My road bike. Riding GPS , Strava , Runkeeper , Wok , Chopsticks, Salad Pinwheel, Nice Casserole , Garlic Press and Gates BBQ Sauce (Kansas City). Favorite apps – Dark Sky weather app (fantastic), The Daily, The New Yorker Radio Hour , Fubo , Instagram, ESPN, Emerson, S-Town (the best ever) and [podcast] every true crime I can get hands up. I’m most happy when I’m in a bookstore, kitchen store, or gym.

How is your workplace arranged?

Large office with conference table, sofa, chairs and what I call my JFK rocking chair. I spend most of my time in my rocker solving problems, giving advice, listening and learning.

It is mostly monastic.

What’s your favorite shortcut or hack?

I live within walking distance of the school and office. Along the way, I hear the news of the day by listening to a few podcasts like The Daily . I read several newspapers and magazines at night and in the morning in bed on my iPhone. I also have a few rules about my day to save time. One rule of thumb: read emails only once. I receive dozens and dozens of emails every day, so I need to be effective.

Tell us about an interesting or unusual process you have at work.

Many of my face-to-face meetings have previously taken place on the street. This is very effective – and useful. I haven’t done this for a long time, but I think I need to revive him before the severe cold sets in.

How do you keep track of what you need to do?

Luckily I have a great team to keep me informed. I also use sticky notes for notes. I text myself or send notes via email.

My kids complain that I spend too much time on my iPhone. They were probably right when they complained. But it keeps me posted and keeps me on track during the day, night and morning.

How to recharge or relax?

I am waiting for the end of the school year and usually take a break in late July or early August. I prefer mountains to the ocean.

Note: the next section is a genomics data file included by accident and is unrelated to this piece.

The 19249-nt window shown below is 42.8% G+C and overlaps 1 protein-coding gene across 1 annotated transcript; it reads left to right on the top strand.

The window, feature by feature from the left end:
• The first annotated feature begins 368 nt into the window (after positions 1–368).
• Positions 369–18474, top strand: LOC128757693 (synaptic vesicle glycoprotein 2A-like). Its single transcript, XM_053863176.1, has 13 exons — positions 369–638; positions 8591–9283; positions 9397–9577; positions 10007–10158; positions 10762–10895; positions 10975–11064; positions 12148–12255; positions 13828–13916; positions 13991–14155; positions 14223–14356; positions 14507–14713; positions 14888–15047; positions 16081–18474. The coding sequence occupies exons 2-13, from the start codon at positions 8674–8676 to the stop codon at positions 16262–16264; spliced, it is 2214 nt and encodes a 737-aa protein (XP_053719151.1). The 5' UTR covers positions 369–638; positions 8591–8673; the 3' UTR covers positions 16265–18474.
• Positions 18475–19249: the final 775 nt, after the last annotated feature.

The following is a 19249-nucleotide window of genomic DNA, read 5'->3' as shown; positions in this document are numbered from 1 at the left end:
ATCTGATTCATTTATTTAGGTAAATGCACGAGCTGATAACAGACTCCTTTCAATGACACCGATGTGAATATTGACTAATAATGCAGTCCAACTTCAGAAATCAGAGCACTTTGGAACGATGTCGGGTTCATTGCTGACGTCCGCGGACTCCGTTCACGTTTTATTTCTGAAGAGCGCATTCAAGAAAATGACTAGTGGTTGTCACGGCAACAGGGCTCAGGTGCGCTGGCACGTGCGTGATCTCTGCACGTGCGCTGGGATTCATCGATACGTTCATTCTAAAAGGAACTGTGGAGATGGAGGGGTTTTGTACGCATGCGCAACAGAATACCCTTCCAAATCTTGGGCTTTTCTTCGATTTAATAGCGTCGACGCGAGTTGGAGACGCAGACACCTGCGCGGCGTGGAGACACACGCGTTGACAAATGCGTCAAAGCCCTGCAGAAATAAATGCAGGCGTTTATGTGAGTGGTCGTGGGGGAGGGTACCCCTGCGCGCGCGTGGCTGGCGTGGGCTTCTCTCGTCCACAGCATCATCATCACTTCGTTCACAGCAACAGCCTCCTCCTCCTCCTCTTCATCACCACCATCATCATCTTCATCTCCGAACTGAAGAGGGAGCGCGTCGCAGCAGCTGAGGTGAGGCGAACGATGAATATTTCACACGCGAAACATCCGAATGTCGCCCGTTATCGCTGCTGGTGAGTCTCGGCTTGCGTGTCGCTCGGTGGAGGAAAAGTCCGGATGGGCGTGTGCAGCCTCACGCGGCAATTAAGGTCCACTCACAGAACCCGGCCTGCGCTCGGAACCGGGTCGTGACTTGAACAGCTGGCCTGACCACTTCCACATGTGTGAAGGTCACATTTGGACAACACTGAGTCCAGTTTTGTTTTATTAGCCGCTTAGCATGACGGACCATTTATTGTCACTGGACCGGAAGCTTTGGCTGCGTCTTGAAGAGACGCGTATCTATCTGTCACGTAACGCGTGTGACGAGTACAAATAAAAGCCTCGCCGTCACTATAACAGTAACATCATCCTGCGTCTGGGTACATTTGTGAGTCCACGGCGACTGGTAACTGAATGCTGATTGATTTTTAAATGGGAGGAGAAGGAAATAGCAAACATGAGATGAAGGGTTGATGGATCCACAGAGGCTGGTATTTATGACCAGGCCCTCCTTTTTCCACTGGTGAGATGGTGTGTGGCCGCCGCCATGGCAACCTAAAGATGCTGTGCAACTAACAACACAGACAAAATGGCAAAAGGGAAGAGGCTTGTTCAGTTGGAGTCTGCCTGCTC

I love seclusion in the mountains, hiking trails and bike paths. I can breathe in these places.

What’s your favorite side project?

I try to read two books a week in both print and audio. Is this considered a side project?

What are you reading now or what do you recommend?

Like many people, I don’t have enough room for my books on the bookshelves, so dozens are stacked on the floor and against the three walls in my bedroom. My bed is on the fourth wall.

I just finished Losing Your Cool , by Thomas Chatterton Williams. I just started ” Sing, Unburied, Sing ” by Jasmine Ward. I reread in parallel:

Two of the best books I’ve read this summer and highly recommend:

  • Becoming Michelle Obama: This is a wonderful love story of two wonderful people. I prefer the print version of the audiobook because she reads it and it is a great honor and pleasure for me to listen to her voice for 10 hours.
  • Gentleman in Moscow , Amor Towles

I didn’t want either one or the other. Unfortunately, they did it.

Who else would you like to see to answer these questions?

Boston Mayor Marty Walsh.

What’s the best advice you’ve ever received?

The best advice I’ve given is: “Be sincere. There is no substitute for him. “

What problem are you still trying to solve?

A life.

In one of my favorite films, one character asks another:

“What do you want?”

“I want a normal life,” he replies.

“There is no such thing as a normal life. There is simply life. “

It seems to me that everything is in order.